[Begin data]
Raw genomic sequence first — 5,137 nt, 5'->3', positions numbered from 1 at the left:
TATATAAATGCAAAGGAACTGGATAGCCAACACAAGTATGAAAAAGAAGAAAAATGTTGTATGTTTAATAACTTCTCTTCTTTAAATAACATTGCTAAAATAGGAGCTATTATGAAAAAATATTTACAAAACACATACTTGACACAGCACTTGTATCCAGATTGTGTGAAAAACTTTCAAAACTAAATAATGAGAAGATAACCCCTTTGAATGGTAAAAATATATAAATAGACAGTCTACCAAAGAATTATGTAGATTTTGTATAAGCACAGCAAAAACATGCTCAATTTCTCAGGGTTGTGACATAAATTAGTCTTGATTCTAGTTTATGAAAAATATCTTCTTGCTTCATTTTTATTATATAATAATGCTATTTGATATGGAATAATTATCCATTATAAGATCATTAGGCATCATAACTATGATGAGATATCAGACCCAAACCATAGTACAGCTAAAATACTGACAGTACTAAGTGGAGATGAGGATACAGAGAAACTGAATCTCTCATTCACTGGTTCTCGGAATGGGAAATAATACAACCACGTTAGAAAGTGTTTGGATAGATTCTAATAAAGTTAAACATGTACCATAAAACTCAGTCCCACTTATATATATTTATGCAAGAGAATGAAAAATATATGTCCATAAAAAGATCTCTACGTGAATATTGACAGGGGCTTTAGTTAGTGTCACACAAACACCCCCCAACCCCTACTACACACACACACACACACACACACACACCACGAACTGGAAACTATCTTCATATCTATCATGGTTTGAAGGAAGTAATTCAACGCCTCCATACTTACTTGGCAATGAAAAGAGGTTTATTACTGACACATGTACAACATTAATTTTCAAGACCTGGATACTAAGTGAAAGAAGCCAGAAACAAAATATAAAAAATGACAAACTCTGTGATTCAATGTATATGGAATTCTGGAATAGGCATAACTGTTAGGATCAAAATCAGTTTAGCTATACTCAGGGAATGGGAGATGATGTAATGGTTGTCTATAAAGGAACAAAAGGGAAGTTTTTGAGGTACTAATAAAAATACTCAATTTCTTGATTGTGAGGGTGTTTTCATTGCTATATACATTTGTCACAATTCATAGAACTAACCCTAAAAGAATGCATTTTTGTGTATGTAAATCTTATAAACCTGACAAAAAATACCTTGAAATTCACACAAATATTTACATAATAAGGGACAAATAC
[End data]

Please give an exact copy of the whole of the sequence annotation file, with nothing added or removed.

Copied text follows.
Raw genomic sequence first — 5,137 nt, 5'->3', positions numbered from 1 at the left:
TATATAAATGCAAAGGAACTGGATAGCCAACACAAGTATGAAAAAGAAGAAAAATGTTGTATGTTTAATAACTTCTCTTCTTTAAATAACATTGCTAAAATAGGAGCTATTATGAAAAAATATTTACAAAACACATACTTGACACAGCACTTGTATCCAGATTGTGTGAAAAACTTTCAAAACTAAATAATGAGAAGATAACCCCTTTGAATGGTAAAAATATATAAATAGACAGTCTACCAAAGAATTATGTAGATTTTGTATAAGCACAGCAAAAACATGCTCAATTTCTCAGGGTTGTGACATAAATTAGTCTTGATTCTAGTTTATGAAAAATATCTTCTTGCTTCATTTTTATTATATAATAATGCTATTTGATATGGAATAATTATCCATTATAAGATCATTAGGCATCATAACTATGATGAGATATCAGACCCAAACCATAGTACAGCTAAAATACTGACAGTACTAAGTGGAGATGAGGATACAGAGAAACTGAATCTCTCATTCACTGGTTCTCGGAATGGGAAATAATACAACCACGTTAGAAAGTGTTTGGATAGATTCTAATAAAGTTAAACATGTACCATAAAACTCAGTCCCACTTATATATATTTATGCAAGAGAATGAAAAATATATGTCCATAAAAAGATCTCTACGTGAATATTGACAGGGGCTTTAGTTAGTGTCACACAAACACCCCCCAACCCCTACTACACACACACACACACACACACACACACCACGAACTGGAAACTATCTTCATATCTATCATGGTTTGAAGGAAGTAATTCAACGCCTCCATACTTACTTGGCAATGAAAAGAGGTTTATTACTGACACATGTACAACATTAATTTTCAAGACCTGGATACTAAGTGAAAGAAGCCAGAAACAAAATATAAAAAATGACAAACTCTGTGATTCAATGTATATGGAATTCTGGAATAGGCATAACTGTTAGGATCAAAATCAGTTTAGCTATACTCAGGGAATGGGAGATGATGTAATGGTTGTCTATAAAGGAACAAAAGGGAAGTTTTTGAGGTACTAATAAAAATACTCAATTTCTTGATTGTGAGGGTGTTTTCATTGCTATATACATTTGTCACAATTCATAGAACTAACCCTAAAAGAATGCATTTTTGTGTATGTAAATCTTATAAACCTGACAAAAAATACCTTGAAATTCACACAAATATTTACATAATAAGGGACAAATAC